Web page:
When EVE Online began selling premium vanity items this summer, everyone lost their minds and rioted. Granted, these were $US68 virtual monocles and such, but they didn't offer any kind of performance advantage. Another space-based MMO, Dark Orbit decided to offer a rare spacecraft with a value of €1.000 (roughly $US1,300) and found more than 2,000 takers. Willing seller, willing buyer and all that.
The item in question is some kind of level 10 drone -- player spacecraft in the game can be supported in combat by drones. They have ranks spanning 1 through 10. No. 10, aka Zeus, is a real bitch to earn in the game. So Dark Orbit's maker, Bigpoint Games, said what the hell and offered them for sale.
[Update] Bigpoint Games has written Kotaku to say that the Drones in question may be bought with in-world currency. One must acquire all of the lower-ranking drones first, though. To buy this drone without acquiring any of the others first, one would need in-world currency equal to €1.000 to buy the full set. Players can acquire that much cash in-world, but it takes quite a bit of effort and time. Players may also acquire that currency in a real-world cash transaction; Bigpoint Games sometimes holds "sales" -- basically a more favourable exchange rate. So while Bigpoint Games has "sold" 2,000 of the Level 10 drones this month, it has no idea how much money it has actually made from those sales. In any event, it is inaccurate to say they've made €2 million off the sale of 2,000 virtual items.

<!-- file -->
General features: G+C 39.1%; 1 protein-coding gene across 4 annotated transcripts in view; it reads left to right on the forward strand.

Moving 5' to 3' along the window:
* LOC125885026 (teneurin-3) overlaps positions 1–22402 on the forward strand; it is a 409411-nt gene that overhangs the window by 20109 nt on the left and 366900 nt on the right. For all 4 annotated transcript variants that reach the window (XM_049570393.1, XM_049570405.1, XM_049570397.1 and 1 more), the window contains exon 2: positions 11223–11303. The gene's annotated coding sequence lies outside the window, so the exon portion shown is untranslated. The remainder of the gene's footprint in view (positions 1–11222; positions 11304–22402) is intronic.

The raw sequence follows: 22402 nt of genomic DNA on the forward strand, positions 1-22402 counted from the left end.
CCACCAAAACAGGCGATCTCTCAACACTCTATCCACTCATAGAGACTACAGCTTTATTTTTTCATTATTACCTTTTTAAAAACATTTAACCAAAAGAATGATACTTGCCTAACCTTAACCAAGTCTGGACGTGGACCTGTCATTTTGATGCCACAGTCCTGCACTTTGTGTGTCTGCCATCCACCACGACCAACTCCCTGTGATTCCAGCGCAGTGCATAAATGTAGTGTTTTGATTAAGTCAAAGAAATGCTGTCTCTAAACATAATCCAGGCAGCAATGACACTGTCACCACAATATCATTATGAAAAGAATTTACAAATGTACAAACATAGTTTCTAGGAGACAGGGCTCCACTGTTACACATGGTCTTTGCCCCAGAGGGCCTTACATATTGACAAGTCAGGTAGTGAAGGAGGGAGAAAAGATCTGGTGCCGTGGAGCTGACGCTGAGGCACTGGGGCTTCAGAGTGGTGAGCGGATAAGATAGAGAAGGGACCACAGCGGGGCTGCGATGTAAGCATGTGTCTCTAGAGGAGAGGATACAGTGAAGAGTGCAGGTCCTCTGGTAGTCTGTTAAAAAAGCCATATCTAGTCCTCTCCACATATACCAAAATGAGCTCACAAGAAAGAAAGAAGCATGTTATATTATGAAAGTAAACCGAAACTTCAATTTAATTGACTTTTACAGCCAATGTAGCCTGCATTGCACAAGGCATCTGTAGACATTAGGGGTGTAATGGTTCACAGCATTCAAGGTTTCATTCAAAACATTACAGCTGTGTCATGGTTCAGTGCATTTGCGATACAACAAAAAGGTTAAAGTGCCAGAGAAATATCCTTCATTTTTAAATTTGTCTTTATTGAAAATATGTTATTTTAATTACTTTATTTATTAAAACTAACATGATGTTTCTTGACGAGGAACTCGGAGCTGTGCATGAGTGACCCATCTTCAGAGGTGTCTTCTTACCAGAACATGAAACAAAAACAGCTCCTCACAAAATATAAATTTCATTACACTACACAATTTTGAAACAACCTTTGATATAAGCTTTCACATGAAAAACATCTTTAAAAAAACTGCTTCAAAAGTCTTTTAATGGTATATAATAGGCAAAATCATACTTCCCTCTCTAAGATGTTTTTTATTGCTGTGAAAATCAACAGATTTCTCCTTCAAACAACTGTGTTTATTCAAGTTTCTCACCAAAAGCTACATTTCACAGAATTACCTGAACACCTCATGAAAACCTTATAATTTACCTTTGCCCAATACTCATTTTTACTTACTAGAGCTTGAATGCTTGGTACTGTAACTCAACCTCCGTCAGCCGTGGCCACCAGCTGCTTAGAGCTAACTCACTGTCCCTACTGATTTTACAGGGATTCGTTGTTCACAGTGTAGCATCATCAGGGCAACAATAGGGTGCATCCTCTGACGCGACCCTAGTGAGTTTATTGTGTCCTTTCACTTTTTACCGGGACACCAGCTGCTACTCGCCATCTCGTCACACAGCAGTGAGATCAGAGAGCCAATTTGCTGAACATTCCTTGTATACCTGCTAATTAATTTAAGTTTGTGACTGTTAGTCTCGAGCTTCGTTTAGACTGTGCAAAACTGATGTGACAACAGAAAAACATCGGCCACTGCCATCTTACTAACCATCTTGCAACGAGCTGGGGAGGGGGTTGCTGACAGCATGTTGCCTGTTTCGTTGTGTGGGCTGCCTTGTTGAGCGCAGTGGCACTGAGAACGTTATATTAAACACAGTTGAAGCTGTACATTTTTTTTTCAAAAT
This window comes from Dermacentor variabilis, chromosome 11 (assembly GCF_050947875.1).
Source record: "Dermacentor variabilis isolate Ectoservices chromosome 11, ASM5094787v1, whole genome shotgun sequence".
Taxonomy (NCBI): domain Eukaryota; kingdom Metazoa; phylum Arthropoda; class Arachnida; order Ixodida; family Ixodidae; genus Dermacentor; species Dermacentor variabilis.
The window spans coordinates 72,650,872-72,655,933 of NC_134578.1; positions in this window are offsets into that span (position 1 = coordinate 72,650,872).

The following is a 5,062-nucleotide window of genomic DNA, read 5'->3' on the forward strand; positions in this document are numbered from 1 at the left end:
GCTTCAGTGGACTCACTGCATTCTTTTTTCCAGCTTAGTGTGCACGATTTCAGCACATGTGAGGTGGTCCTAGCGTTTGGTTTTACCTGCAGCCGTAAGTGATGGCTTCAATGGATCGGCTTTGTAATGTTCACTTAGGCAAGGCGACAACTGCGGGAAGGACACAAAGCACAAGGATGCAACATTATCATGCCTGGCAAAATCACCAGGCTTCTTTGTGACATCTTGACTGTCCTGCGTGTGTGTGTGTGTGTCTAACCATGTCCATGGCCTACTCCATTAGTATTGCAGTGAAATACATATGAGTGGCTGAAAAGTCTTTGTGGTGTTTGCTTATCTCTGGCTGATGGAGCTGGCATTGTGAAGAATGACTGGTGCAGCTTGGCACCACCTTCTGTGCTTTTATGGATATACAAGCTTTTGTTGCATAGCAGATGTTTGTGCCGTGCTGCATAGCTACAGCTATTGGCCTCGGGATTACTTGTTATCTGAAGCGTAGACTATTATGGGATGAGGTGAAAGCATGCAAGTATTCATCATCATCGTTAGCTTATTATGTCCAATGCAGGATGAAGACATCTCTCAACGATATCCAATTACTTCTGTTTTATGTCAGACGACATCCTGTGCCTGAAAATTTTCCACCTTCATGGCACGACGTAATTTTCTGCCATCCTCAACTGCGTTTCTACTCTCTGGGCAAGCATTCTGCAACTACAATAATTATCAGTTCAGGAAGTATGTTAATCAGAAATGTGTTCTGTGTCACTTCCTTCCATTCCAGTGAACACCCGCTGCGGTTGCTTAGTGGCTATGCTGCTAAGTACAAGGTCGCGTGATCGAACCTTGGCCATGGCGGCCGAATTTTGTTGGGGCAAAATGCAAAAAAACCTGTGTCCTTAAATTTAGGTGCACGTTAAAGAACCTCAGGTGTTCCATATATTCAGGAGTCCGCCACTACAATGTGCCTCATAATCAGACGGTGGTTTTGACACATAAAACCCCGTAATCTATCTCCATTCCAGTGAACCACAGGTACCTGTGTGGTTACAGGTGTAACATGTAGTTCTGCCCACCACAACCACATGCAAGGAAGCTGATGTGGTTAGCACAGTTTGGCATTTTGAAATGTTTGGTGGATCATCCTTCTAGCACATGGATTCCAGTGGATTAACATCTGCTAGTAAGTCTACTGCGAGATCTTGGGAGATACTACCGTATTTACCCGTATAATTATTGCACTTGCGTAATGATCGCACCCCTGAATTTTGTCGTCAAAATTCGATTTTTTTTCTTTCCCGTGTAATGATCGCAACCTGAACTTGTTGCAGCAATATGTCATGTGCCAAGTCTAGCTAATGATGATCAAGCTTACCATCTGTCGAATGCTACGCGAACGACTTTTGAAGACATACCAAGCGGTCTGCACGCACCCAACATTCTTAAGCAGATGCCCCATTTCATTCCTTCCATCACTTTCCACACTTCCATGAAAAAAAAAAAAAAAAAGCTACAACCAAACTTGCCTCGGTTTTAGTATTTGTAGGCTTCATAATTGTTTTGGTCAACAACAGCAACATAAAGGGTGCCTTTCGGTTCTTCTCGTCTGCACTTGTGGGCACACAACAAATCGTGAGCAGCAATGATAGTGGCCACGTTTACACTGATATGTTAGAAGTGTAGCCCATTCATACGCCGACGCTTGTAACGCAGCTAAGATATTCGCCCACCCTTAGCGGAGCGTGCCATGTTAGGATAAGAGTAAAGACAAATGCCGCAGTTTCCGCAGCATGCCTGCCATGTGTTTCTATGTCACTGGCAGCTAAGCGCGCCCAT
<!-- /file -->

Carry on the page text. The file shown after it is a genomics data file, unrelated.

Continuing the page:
The original post follows.
VentureBeat notes that Germany-based Bigpoint, which specialises in free-to-play browser-based games, is looking at €200 million in virtual goods revenue for the year. Not hard to see why the free-to-play gold rush, which has seen major titles like Team Fortress 2 and DC Universe Online convert to the model this year, is such a popular strategy.